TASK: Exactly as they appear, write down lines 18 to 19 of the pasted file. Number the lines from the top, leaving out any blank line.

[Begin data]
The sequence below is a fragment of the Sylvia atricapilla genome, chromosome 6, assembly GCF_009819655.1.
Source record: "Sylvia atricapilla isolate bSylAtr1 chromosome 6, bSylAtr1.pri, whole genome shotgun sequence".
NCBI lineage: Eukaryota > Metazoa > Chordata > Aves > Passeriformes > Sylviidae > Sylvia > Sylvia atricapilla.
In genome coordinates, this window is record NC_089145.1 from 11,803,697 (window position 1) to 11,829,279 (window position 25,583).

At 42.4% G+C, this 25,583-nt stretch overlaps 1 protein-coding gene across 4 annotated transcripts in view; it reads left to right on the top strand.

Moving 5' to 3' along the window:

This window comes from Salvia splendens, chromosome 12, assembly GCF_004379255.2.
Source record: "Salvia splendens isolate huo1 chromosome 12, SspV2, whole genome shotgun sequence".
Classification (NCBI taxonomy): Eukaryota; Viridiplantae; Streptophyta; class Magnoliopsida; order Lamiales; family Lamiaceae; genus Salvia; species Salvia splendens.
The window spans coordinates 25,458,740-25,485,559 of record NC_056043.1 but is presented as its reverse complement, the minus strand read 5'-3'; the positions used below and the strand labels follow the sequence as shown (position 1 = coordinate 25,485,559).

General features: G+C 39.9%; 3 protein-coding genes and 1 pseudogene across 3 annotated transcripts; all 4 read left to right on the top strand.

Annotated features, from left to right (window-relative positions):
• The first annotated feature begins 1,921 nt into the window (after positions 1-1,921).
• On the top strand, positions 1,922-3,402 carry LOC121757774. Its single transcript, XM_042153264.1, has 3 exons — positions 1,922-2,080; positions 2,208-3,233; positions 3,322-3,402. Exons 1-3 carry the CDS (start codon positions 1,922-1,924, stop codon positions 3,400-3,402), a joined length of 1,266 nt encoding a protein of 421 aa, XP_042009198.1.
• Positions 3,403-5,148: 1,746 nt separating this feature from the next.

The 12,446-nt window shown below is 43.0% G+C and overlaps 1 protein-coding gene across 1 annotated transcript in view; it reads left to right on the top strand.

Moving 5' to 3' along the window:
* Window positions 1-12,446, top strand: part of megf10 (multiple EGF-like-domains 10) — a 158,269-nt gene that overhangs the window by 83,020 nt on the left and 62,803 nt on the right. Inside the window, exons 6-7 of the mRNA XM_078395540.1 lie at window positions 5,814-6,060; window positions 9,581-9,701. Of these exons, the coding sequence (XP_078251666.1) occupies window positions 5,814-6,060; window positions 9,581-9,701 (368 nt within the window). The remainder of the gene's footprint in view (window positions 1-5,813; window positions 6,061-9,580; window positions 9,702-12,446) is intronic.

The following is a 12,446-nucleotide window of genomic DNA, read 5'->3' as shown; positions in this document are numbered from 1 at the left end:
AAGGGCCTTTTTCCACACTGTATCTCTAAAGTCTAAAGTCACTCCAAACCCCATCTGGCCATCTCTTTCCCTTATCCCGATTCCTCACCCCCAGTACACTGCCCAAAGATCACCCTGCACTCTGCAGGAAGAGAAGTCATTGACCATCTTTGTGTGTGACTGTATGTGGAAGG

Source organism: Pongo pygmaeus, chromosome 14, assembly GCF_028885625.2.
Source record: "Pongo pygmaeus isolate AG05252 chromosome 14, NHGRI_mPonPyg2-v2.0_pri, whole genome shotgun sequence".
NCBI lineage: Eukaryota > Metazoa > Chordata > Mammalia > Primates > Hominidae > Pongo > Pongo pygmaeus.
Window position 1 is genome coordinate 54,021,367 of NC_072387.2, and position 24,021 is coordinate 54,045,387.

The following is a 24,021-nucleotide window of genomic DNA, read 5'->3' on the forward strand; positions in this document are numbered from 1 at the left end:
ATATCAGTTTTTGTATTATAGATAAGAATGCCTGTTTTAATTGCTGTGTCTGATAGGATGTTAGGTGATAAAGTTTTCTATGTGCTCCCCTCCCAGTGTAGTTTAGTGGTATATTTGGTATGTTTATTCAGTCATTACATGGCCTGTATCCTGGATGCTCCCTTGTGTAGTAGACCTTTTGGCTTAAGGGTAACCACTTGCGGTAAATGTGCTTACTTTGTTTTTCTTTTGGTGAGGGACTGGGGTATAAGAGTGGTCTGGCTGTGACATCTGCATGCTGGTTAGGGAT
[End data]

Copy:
* Window positions 1-12,446, top strand: part of megf10 (multiple EGF-like-domains 10) — a 158,269-nt gene that overhangs the window by 83,020 nt on the left and 62,803 nt on the right. Inside the window, exons 6-7 of the mRNA XM_078395540.1 lie at window positions 5,814-6,060; window positions 9,581-9,701. Of these exons, the coding sequence (XP_078251666.1) occupies window positions 5,814-6,060; window positions 9,581-9,701 (368 nt within the window). The remainder of the gene's footprint in view (window positions 1-5,813; window positions 6,061-9,580; window positions 9,702-12,446) is intronic.

The following is a 12,446-nucleotide window of genomic DNA, read 5'->3' as shown; positions in this document are numbered from 1 at the left end: